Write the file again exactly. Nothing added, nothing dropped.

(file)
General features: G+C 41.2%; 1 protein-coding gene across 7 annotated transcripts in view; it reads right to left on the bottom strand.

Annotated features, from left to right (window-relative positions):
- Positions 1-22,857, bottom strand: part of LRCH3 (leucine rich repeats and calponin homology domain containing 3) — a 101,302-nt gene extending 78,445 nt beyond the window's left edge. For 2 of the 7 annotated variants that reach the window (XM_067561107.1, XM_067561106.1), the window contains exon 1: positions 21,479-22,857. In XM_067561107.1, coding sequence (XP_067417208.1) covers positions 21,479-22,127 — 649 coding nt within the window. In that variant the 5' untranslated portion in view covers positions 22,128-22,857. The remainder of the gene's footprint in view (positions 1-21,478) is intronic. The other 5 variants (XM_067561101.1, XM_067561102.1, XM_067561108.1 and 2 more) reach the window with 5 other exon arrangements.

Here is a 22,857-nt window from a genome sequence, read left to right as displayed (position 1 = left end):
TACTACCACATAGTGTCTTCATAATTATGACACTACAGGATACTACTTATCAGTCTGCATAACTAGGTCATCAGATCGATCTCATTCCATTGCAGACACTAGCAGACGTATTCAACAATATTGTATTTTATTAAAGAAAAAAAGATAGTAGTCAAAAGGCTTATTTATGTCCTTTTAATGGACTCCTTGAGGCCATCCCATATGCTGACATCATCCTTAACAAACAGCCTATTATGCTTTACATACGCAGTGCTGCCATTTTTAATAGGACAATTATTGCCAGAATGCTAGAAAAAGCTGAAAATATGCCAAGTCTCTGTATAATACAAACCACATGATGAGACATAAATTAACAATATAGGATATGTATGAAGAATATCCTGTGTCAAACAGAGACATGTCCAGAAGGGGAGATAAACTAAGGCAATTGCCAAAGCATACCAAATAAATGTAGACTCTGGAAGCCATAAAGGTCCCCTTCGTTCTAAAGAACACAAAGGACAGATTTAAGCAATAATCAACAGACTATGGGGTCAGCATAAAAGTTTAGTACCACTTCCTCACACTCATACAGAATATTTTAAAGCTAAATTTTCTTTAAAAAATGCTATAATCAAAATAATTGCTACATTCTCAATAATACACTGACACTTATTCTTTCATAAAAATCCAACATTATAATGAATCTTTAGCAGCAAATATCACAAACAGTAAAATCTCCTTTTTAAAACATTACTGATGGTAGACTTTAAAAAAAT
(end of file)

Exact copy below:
General features: G+C 41.2%; 1 protein-coding gene across 7 annotated transcripts in view; it reads right to left on the bottom strand.

Annotated features, from left to right (window-relative positions):
- Positions 1-22,857, bottom strand: part of LRCH3 (leucine rich repeats and calponin homology domain containing 3) — a 101,302-nt gene extending 78,445 nt beyond the window's left edge. For 2 of the 7 annotated variants that reach the window (XM_067561107.1, XM_067561106.1), the window contains exon 1: positions 21,479-22,857. In XM_067561107.1, coding sequence (XP_067417208.1) covers positions 21,479-22,127 — 649 coding nt within the window. In that variant the 5' untranslated portion in view covers positions 22,128-22,857. The remainder of the gene's footprint in view (positions 1-21,478) is intronic. The other 5 variants (XM_067561101.1, XM_067561102.1, XM_067561108.1 and 2 more) reach the window with 5 other exon arrangements.

Here is a 22,857-nt window from a genome sequence, read left to right as displayed (position 1 = left end):
TACTACCACATAGTGTCTTCATAATTATGACACTACAGGATACTACTTATCAGTCTGCATAACTAGGTCATCAGATCGATCTCATTCCATTGCAGACACTAGCAGACGTATTCAACAATATTGTATTTTATTAAAGAAAAAAAGATAGTAGTCAAAAGGCTTATTTATGTCCTTTTAATGGACTCCTTGAGGCCATCCCATATGCTGACATCATCCTTAACAAACAGCCTATTATGCTTTACATACGCAGTGCTGCCATTTTTAATAGGACAATTATTGCCAGAATGCTAGAAAAAGCTGAAAATATGCCAAGTCTCTGTATAATACAAACCACATGATGAGACATAAATTAACAATATAGGATATGTATGAAGAATATCCTGTGTCAAACAGAGACATGTCCAGAAGGGGAGATAAACTAAGGCAATTGCCAAAGCATACCAAATAAATGTAGACTCTGGAAGCCATAAAGGTCCCCTTCGTTCTAAAGAACACAAAGGACAGATTTAAGCAATAATCAACAGACTATGGGGTCAGCATAAAAGTTTAGTACCACTTCCTCACACTCATACAGAATATTTTAAAGCTAAATTTTCTTTAAAAAATGCTATAATCAAAATAATTGCTACATTCTCAATAATACACTGACACTTATTCTTTCATAAAAATCCAACATTATAATGAATCTTTAGCAGCAAATATCACAAACAGTAAAATCTCCTTTTTAAAACATTACTGATGGTAGACTTTAAAAAAAT